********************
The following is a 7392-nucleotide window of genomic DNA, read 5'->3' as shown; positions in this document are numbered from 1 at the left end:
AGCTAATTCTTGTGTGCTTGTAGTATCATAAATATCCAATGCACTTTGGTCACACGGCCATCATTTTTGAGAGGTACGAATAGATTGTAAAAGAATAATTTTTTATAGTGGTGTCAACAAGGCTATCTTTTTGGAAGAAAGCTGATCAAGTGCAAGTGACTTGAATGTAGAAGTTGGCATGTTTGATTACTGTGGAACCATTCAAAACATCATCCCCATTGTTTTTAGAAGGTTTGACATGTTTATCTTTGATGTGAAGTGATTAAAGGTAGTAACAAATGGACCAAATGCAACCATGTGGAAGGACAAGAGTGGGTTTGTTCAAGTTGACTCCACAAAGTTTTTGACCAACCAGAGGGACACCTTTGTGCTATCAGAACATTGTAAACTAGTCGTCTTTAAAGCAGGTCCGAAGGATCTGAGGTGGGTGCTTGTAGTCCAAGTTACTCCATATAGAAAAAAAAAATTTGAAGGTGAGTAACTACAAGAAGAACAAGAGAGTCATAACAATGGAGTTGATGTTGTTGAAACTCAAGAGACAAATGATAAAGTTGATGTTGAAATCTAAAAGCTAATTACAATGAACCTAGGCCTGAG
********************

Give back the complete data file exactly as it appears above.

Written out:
The following is a 7392-nucleotide window of genomic DNA, read 5'->3' as shown; positions in this document are numbered from 1 at the left end:
AGCTAATTCTTGTGTGCTTGTAGTATCATAAATATCCAATGCACTTTGGTCACACGGCCATCATTTTTGAGAGGTACGAATAGATTGTAAAAGAATAATTTTTTATAGTGGTGTCAACAAGGCTATCTTTTTGGAAGAAAGCTGATCAAGTGCAAGTGACTTGAATGTAGAAGTTGGCATGTTTGATTACTGTGGAACCATTCAAAACATCATCCCCATTGTTTTTAGAAGGTTTGACATGTTTATCTTTGATGTGAAGTGATTAAAGGTAGTAACAAATGGACCAAATGCAACCATGTGGAAGGACAAGAGTGGGTTTGTTCAAGTTGACTCCACAAAGTTTTTGACCAACCAGAGGGACACCTTTGTGCTATCAGAACATTGTAAACTAGTCGTCTTTAAAGCAGGTCCGAAGGATCTGAGGTGGGTGCTTGTAGTCCAAGTTACTCCATATAGAAAAAAAAAATTTGAAGGTGAGTAACTACAAGAAGAACAAGAGAGTCATAACAATGGAGTTGATGTTGTTGAAACTCAAGAGACAAATGATAAAGTTGATGTTGAAATCTAAAAGCTAATTACAATGAACCTAGGCCTGAG